Entries with tag sip .

Why You Shouldn't Buy a New PBX

When people think of office phone systems, they often imagine one that has a rack of switches in an equipment room and a hierarchy of desk phones; typically, the desk phones range from the cheap and simple to the ones with extra buttons and a screen for the switchboard.  These phone systems are known as Private Branch Exchanges (PBX) and to route and transfer calls, you have to learn arcane combinations of numbers and symbols.  Furthermore, if you have to move someone's number to a new desk, you need a specially trained technician.  If you’re still using one of these older analog systems, you should be aware that the world has moved on.

Modern phone systems use a computer protocol called SIP and are much more flexible.  For example, you can take your office phone wherever there’s an Internet connection—simply plug it in at home or in a new office and it’ll work.  Additionally, you can use your mobile phone as an extension on the office phone system.  Another benefit of SIP is that you can click on a person's name to transfer calls, learn who’s calling, and see who is available to receive the call.  It’s also possible to ring all of your phones at once—including your mobile.

The old-style systems typically cost a lot up-front and tied users into a hefty maintenance contract—at least their basic phones were cheap.  The new systems can be rented by the month from a cloud system provider.  Another alternative is to buy a relatively inexpensive SIP box.  This gives you the option to make calls from your laptop and smartphone.  Or you can simply buy a modern digital phone with a nice big screen.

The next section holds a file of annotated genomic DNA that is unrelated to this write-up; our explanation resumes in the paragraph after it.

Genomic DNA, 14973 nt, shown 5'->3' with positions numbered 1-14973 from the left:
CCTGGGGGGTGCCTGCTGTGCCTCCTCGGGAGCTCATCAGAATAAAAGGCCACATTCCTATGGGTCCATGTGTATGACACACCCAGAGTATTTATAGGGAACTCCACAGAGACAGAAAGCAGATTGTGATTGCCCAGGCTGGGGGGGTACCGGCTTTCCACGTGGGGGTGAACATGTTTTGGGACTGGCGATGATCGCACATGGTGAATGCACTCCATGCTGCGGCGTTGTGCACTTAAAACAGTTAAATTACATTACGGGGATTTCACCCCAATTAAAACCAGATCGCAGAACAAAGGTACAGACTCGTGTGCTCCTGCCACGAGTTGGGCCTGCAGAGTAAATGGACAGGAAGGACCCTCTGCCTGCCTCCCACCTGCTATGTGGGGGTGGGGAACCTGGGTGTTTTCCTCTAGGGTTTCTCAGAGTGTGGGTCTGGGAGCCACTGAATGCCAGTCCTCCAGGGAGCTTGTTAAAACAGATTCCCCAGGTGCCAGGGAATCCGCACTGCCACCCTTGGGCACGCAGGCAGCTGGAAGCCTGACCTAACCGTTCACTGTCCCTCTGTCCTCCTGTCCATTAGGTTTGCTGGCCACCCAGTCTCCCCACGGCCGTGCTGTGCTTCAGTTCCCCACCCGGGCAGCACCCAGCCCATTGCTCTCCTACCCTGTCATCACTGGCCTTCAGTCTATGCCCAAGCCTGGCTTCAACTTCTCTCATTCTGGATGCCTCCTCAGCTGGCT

If your company has outgrown its PBX, don't be tempted to buy a bigger one—you can always mix and match with an SIP system for a while.  And when considering a new phone system, watch out for the supplier who tries to sell obsolete technology that comes with an expensive maintenance contract.

What SIP Can Do For You

SIP (Session Initiation Protocol) is a communications protocol that was originally designed for the Internet back in 1996.  It works with other Internet protocols to create the technical underpinnings of Unified Communications.  In essence, SIP ensures that voice, video, text messaging and screen sharing all work together, creating a seamless communications experience.

SIP is great if you want to collaborate easily with people in other locations.  Additionally, SIP enables calls to be directed to the right person—allowing for faster decision making and happier customers.

Another key benefit of SIP is presence.  For instance, it allows you to see whether the person you want to talk to is available, an enormously helpful feature.  Also, you can set your SIP presence to display as available or busy; set the system to call all of your phones at once or define the order in which they are called; and create rules to treat calls uniquely depending on where they originated and what time they were received.

Although your SIP phones have to be smart, fortunately, there are multiple options.  For example, you may choose to buy SIP desk phones.  Alternatively, you could use an app on your smart phone or a client on your PC as your SIP phone.  While SIP isn’t often mentioned in marketing, most modern business phone systems are based on it.  Instead, you may hear a business phone system referred to as a Unified Communications system or a hosted PBX or IP centrex.

The products that are most widely described as SIP products are SIP trunks; these connect your voice systems across the wide area network.  Your business can rent SIP trunks from most carriers as a cost-effective alternative to voice lines.  You can also interconnect SIP systems by carrying the calls as prioritized traffic on an MPLS network [1].

SIP is the technology behind flexible and cost-effective communications systems that help staff and customers stay connected and productive.  Contact us for a no-obligation analysis to find out whether SIP systems would benefit your organization.